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Browse Prior Art Database

Method for Audio Multiplexing and Control

IP.com Disclosure Number: IPCOM000115790D
Original Publication Date: 1995-Jun-01
Included in the Prior Art Database: 2005-Mar-30
Document File: 4 page(s) / 107K

Publishing Venue

IBM

Related People

Padgett, RS: AUTHOR [+3]

Abstract

Disclosed is a method for multiplexing and controlling audio messages in a multi-function personal communicator. The way in which a transmission takes place is determined by whether the device is connected to a cable, with the default condition being the personal communicator unattached, operating over a cellular network.

This text was extracted from an ASCII text file.
This is the abbreviated version, containing approximately 52% of the total text.

Method for Audio Multiplexing and Control

      Disclosed is a method for multiplexing and controlling audio
messages in a multi-function personal communicator.  The way in which
a transmission takes place is determined by whether the device is
connected to a cable, with the default condition being the personal
communicator unattached, operating over a cellular network.

      Fig. 1 is an isometric view of the personal communicator 10 in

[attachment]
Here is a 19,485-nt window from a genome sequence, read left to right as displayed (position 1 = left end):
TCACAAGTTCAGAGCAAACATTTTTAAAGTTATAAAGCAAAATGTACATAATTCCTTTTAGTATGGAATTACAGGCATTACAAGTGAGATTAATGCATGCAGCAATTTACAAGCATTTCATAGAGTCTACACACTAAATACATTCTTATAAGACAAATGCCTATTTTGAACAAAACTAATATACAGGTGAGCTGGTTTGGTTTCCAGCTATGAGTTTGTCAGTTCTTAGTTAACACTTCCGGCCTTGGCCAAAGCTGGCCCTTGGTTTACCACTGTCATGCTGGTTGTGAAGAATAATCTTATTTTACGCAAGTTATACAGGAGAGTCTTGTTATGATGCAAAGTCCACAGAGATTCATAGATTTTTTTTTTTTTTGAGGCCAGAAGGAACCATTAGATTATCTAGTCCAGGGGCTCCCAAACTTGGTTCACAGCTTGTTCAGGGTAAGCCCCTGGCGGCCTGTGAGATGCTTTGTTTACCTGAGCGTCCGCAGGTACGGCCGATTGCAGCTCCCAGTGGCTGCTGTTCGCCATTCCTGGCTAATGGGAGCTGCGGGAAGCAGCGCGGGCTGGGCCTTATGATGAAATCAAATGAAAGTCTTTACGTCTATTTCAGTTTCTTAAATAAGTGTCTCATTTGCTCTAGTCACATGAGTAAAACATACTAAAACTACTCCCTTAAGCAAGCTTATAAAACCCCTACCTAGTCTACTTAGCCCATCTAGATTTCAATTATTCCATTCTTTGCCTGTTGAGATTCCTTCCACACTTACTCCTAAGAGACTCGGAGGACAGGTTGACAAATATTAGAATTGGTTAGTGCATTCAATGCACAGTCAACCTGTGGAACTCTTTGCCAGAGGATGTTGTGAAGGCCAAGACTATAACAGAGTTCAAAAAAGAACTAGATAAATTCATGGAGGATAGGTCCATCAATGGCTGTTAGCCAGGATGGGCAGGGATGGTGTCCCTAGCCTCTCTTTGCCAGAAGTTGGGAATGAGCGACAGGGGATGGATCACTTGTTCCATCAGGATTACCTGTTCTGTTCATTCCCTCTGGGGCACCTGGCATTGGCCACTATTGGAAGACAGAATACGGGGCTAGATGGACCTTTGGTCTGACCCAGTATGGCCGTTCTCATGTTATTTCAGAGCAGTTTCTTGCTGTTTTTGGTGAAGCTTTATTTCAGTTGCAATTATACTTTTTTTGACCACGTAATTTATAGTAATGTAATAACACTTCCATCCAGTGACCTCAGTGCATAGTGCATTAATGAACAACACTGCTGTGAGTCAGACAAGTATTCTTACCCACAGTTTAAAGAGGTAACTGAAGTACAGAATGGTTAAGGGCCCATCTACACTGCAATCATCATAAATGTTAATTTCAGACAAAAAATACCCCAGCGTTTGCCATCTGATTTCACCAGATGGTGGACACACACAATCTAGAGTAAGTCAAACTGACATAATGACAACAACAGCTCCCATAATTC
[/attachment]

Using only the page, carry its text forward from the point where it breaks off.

an exploded relationship with the attachment devices allowing it to
communicate over the public telephone network.  These devices consist
of a an RJ11 cable 12 having a 33-pin connector 13 for attachment to
the personal communicator 10, a Data Access Arrangement (DAA) 14
allowing direct attachment of the RJ11 cable to the telephone system,
and a telephone cord 15 plugging into a standard telephone wall jack
16.

      Fig. 2 is a schematic view of an audio multiplexor control
circuit within the personal communicator 10.  Through this circuit,
an output signal is directed to either the RJ11 cable 12 for
transmission over the public (wired) telephone network, or to a Radio
Frequency (RF) deck for transmission over a cellular network.

      To place a call over the cellular telephone network, the user
dials the desired phone number on a touch screen interface 17 of the
personal communicator 10, with cable 12 unattached.  Software running
within the communicator 10 loads register 18 through microprocessor
data bus 19 with the binary number '001000.'  (Bit 1 is the most
significant bit.)  Since Bit 3 is high, gate 29 is turned on, gating
Speaker/Microphone line 30 to line 32, extending to an RF-deck (not
shown) for cellular transmission.  Since all of the other bits in
register 18 are low, all of the other gates are shut down.

      To place a call over the public telephone network, the user
dials the desired phone number on touch screen interface 17, with the
communicator 10 attached to a wall jack 16 using the devices of Fig.
1.
Software running within the communicator 10, determining that
cable 12 is attached, loads register 18 with the binary number
'000100.'  Since Bit 4 is now high, gate 33 is turned on, gating
Speaker/Microphone line 30 to an output line 34 in the RJ11 cable 1...